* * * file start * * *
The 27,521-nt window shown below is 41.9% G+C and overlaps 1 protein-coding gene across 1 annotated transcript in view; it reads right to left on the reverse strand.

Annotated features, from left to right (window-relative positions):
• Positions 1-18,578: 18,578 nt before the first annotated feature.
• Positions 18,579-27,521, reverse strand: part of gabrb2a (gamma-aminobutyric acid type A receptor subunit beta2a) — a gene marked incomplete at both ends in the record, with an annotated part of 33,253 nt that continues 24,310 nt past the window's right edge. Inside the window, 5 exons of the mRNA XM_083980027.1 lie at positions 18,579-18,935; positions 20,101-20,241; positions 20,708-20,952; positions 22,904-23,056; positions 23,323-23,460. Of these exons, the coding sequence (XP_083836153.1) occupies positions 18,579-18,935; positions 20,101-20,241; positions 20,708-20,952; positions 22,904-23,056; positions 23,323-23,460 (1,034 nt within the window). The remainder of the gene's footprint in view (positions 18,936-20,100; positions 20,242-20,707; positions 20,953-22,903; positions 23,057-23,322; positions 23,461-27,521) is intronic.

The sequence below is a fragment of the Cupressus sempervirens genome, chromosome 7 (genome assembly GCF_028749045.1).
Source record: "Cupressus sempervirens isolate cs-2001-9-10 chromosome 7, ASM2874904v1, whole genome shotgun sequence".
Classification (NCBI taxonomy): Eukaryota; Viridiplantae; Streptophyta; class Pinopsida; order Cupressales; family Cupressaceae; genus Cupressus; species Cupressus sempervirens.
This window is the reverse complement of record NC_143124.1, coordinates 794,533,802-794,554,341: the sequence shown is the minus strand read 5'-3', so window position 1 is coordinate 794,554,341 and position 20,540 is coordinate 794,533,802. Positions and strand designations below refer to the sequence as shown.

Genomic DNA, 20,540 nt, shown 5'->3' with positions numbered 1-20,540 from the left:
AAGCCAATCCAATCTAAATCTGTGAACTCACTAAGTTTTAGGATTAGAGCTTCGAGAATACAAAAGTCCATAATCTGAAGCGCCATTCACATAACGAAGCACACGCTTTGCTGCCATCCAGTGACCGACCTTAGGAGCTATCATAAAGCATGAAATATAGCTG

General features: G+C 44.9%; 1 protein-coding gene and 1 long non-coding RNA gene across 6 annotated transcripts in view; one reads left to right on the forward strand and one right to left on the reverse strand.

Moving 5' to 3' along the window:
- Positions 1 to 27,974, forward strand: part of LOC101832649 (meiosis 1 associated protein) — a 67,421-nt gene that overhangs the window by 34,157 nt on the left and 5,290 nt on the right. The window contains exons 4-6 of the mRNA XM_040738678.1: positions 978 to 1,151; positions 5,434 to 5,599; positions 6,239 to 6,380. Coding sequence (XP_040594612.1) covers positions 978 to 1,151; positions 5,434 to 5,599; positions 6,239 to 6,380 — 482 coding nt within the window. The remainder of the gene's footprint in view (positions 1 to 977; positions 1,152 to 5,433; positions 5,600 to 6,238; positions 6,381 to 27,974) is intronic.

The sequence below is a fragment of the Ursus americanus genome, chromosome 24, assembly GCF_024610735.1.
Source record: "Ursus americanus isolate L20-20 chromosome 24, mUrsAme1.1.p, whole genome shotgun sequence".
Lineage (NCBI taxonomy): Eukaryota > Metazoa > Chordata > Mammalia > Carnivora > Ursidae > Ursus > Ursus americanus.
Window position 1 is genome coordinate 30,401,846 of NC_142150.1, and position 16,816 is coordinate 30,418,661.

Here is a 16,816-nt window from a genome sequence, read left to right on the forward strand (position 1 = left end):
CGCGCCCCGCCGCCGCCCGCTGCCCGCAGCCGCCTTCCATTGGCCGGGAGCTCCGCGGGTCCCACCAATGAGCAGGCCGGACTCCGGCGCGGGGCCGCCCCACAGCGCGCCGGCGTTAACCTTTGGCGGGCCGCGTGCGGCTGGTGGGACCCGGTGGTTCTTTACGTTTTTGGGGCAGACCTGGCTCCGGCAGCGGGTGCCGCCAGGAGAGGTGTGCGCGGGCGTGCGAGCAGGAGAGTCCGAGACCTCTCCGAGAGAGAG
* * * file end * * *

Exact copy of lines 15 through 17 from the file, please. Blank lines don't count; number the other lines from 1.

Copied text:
Source record: "Ursus americanus isolate L20-20 chromosome 24, mUrsAme1.1.p, whole genome shotgun sequence".
Lineage (NCBI taxonomy): Eukaryota > Metazoa > Chordata > Mammalia > Carnivora > Ursidae > Ursus > Ursus americanus.
Window position 1 is genome coordinate 30,401,846 of NC_142150.1, and position 16,816 is coordinate 30,418,661.